What happens when a circus lion reconnects with earth, grass and rock after 13 years of captivity?
See for yourself by taking a moment to look at this video clip taken at the Rancho dos Gnomos Sanctuary in Brazil.
There is no mistaking the lion’s pleasure – in the way it paws the earth and rolls on the grass, for example. Its actions are saying as eloquently as any words, this is my scene; this is where I belong; this is where I need to be. Thirteen years of incarceration in cages had not dimmed the lion’s instinctive bond with the natural world.
Watching the video reminded me of what Peter Greste said when he was asked what he most wanted to do after being released from 12 months in an Egyptian jail. His reply: Watching a few sunsets…, watching the stars, feeling the sand under my toes — the little things.
Although very different creatures, the lion and Peter were conveying a strikingly similar message – they each have needs that only contact with the natural environment can satisfy.
This is true for all of us and there is no mystery about the reason. We, along with lions and all other animals have our origins in the same place – the natural world. We have all been fashioned by that world so that we can be part of it. That makes us members of a “wild” species just as much as every other creature. Biologically, we belong in the “wild” no less than the liberated lion at Rancho dos Gnomos – and because our psychology is grounded in our biology, the same wild heritage shapes much that goes on in our minds and is expressed in our actions.
Up until 10 – 12 thousand years ago, this would have been obvious in our forebears’ hunting and gathering way of life. Of necessity, they lived lives that were seamlessly interwoven with the natural environment. They drew directly on that environment for sustenance and shelter. They were also mentally and emotionally attracted to the environment even though it contained many hazards and threats to survival. They had both an innate love and an innate fear of nature – the one inviting them to reach out to the natural world, the other to be prudently wary in their reaching out. As the combination of a love and fear of nature was essential for their survival, it was programmed into their genes, to be passed on from one generation to another.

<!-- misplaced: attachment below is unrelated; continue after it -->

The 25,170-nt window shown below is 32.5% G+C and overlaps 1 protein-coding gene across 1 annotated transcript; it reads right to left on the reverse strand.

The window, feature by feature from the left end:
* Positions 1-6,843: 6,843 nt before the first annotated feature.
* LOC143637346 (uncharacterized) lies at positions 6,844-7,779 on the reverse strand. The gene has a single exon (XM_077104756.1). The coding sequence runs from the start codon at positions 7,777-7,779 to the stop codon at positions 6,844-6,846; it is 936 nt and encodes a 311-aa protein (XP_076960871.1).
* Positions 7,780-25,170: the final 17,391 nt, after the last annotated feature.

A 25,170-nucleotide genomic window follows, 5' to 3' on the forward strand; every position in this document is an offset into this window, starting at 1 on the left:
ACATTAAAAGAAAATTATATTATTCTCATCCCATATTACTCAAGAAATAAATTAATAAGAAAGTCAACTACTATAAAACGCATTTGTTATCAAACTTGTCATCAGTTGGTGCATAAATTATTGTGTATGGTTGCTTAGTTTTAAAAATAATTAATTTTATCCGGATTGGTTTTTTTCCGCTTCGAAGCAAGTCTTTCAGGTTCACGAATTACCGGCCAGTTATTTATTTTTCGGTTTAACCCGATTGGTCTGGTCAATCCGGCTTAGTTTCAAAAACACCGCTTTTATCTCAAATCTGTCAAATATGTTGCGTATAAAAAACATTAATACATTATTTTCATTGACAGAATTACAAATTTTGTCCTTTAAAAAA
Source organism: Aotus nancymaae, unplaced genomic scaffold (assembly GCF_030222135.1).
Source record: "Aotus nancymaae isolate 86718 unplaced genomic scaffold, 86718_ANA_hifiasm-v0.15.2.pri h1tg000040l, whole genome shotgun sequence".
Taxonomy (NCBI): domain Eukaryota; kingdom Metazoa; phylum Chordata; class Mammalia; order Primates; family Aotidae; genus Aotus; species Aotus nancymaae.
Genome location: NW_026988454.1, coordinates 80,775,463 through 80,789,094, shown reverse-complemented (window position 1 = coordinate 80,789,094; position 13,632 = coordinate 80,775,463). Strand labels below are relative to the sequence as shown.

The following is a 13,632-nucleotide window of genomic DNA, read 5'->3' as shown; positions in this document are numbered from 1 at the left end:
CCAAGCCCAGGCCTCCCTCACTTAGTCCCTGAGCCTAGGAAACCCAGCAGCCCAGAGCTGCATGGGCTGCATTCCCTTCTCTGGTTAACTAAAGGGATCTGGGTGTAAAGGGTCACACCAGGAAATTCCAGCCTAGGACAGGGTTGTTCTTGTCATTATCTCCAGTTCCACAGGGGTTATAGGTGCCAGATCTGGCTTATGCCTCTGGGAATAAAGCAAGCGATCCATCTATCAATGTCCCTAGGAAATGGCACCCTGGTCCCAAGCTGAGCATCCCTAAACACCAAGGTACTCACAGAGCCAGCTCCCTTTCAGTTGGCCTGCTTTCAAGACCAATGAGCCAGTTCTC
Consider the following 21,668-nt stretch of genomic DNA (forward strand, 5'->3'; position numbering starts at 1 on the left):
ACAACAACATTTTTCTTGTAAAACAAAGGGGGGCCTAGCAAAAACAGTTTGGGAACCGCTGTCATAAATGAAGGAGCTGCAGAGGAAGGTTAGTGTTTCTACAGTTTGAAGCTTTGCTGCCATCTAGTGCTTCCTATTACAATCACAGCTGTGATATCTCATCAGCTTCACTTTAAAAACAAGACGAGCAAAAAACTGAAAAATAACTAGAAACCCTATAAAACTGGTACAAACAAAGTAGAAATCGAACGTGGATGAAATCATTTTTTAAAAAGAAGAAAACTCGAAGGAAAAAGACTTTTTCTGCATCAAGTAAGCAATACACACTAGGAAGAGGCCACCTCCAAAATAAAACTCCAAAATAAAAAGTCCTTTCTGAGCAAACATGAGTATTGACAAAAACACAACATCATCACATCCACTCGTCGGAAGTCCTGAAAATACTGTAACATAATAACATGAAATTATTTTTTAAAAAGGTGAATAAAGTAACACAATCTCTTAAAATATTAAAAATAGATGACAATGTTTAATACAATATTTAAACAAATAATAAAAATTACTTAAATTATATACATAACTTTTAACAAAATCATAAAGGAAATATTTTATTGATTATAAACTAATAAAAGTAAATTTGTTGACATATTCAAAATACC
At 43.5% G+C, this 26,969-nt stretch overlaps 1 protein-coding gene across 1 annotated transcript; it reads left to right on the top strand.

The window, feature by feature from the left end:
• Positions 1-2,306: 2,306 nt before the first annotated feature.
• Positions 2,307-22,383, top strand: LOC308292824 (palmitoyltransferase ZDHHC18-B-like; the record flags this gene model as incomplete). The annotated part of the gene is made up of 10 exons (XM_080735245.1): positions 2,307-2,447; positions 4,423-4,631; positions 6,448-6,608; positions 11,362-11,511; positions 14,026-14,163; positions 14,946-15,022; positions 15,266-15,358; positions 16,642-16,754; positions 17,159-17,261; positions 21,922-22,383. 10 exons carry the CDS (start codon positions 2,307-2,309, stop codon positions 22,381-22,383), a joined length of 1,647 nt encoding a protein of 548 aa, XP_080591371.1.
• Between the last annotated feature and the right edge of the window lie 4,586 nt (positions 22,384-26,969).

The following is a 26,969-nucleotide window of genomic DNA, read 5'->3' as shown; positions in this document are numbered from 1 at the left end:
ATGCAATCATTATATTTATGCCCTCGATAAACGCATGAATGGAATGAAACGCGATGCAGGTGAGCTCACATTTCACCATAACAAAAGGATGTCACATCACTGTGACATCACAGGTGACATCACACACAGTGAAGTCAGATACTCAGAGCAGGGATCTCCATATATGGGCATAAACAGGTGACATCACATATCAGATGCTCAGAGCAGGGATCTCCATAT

So here we are today with brains primed to connect us mentally and emotionally with the natural world and to richly reward us when we do.
The scientist most responsible for making us aware of this very important aspect of ourselves is Edward O Wilson. He borrowed the label, “biophilia”, to refer to it. That was over 30 years ago but Wilson remains as convinced as ever that biophilia is real and a big part of what makes us human. To ignore or neglect the inclinations and impulses that are fueled by biophilia, is to lose a great deal of what it means to be a human. Just as feed-lot cows can never be fully cows or battery chickens fully chickens, humans confined to a constructed and increasingly technological world can never be fully human.
Feed-lot cows and battery chickens appear to be happy; generally they are well-fed, sheltered and protected from harm. What then is so wrong about their lives? The answer, I think, boils down to this – they are not able to do all the things that is natural for cows and chickens to do, to roam, graze and “socialize” freely, for example.
As far as we humans are concerned, very much the same rationale applies. Technology can offer us just so much, but to enjoy our “humanness” to the full, we need a rich connection with nature.
Discovering the range of personal benefits associated with this connection inspired me to write Claim Your Wildness. But the connection has a significance and importance that extends well beyond the personal and the immediate.
The future of the planet depends on it.
Re-establishing the human connection with nature has to be an important theme in conservation and in the movement to curb climate change. For Wilson, the first rule of climate management is to save the living environment – save the species and ecosystems that are our cradle and where we developed and on which we’ve depended for literally millions of years—then automatically you’ll save the physical environment.
It is all well and good to do such things as slowing down climate change, expanding sustainable sources of fresh water, developing alternative fuels, reducing pollution – all the things that people think correctly are of central importance in management of the planet. But, says Wilson, if you set out to save only the physical environment, then you will lose them both, the physical and living environments.
The implication of what Wilson is saying is clear. If we are to save the planet, and hence ourselves, we must first strengthen our own connection with the living environment. This will foster the love, understanding and respect for the natural world ( the biophilia) that effective conservation action requires. If that connection decays through neglect then away goes the necessary commitment and passion.
Wilson is concerned that this is already happening – that our increased dependence on technology has led to a weakening of the human drive to connect with nature.
In fact, the loss of desire to interact with the natural world, resulting in a decreased appreciation for the diversity of life-forms that support human survival, has been cited as a potential factor contributing to environmental destruction and the rapid rate of species extinction.